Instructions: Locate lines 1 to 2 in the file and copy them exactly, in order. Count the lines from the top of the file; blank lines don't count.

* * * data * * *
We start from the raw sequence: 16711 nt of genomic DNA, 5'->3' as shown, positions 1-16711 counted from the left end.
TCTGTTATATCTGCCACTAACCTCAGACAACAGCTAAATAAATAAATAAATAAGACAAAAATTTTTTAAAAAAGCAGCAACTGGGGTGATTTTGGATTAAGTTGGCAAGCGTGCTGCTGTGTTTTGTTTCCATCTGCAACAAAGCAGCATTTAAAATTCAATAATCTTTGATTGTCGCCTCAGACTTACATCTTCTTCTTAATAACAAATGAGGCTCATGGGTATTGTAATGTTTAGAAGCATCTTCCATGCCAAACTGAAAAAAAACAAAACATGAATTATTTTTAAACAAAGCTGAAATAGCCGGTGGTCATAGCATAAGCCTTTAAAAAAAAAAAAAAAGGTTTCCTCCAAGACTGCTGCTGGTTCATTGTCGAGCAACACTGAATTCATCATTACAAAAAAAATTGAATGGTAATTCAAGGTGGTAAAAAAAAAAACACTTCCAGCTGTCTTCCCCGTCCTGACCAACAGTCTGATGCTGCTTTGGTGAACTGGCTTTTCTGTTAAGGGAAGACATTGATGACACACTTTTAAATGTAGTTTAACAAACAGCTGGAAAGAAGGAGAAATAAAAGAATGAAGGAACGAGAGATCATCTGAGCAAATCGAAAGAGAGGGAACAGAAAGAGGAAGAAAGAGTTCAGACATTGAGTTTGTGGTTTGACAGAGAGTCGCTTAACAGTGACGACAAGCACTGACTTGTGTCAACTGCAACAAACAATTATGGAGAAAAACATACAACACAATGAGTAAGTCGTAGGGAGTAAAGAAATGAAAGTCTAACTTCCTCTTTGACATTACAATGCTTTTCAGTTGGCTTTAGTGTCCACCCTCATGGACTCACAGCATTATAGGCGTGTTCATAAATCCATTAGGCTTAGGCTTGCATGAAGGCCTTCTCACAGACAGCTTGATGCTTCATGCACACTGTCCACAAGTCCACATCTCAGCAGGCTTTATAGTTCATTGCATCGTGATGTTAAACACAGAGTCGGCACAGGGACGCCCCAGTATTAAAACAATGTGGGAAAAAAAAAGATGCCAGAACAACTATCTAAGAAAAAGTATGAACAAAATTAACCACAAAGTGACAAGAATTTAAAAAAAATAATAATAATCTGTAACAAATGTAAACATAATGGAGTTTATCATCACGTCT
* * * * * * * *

We start from the raw sequence: 16711 nt of genomic DNA, 5'->3' as shown, positions 1-16711 counted from the left end.
TCTGTTATATCTGCCACTAACCTCAGACAACAGCTAAATAAATAAATAAATAAGACAAAAATTTTTTAAAAAAGCAGCAACTGGGGTGATTTTGGATTAAGTTGGCAAGCGTGCTGCTGTGTTTTGTTTCCATCTGCAACAAAGCAGCATTTAAAATTCAATAATCTTTGATTGTCGCCTCAGACTTACATCTTCTTCTTAATAACAAATGAGGCTCATGGGTATTGTAATGTTTAGAAGCATCTTCCATGCCAAACTGAAAAAAAACAAAACATGAATTATTTTTAAACAAAGCTGAAATAGCCGGTGGTCATAGCATAAGCCTTTAAAAAAAAAAAAAAAGGTTTCCTCCAAGACTGCTGCTGGTTCATTGTCGAGCAACACTGAATTCATCATTACAAAAAAAATTGAATGGTAATTCAAGGTGGTAAAAAAAAAAACACTTCCAGCTGTCTTCCCCGTCCTGACCAACAGTCTGATGCTGCTTTGGTGAACTGGCTTTTCTGTTAAGGGAAGACATTGATGACACACTTTTAAATGTAGTTTAACAAACAGCTGGAAAGAAGGAGAAATAAAAGAATGAAGGAACGAGAGATCATCTGAGCAAATCGAAAGAGAGGGAACAGAAAGAGGAAGAAAGAGTTCAGACATTGAGTTTGTGGTTTGACAGAGAGTCGCTTAACAGTGACGACAAGCACTGACTTGTGTCAACTGCAACAAACAATTATGGAGAAAAACATACAACACAATGAGTAAGTCGTAGGGAGTAAAGAAATGAAAGTCTAACTTCCTCTTTGACATTACAATGCTTTTCAGTTGGCTTTAGTGTCCACCCTCATGGACTCACAGCATTATAGGCGTGTTCATAAATCCATTAGGCTTAGGCTTGCATGAAGGCCTTCTCACAGACAGCTTGATGCTTCATGCACACTGTCCACAAGTCCACATCTCAGCAGGCTTTATAGTTCATTGCATCGTGATGTTAAACACAGAGTCGGCACAGGGACGCCCCAGTATTAAAACAATGTGGGAAAAAAAAAGATGCCAGAACAACTATCTAAGAAAAAGTATGAACAAAATTAACCACAAAGTGACAAGAATTTAAAAAAAATAATAATAATCTGTAACAAATGTAAACATAATGGAGTTTATCATCACGTCT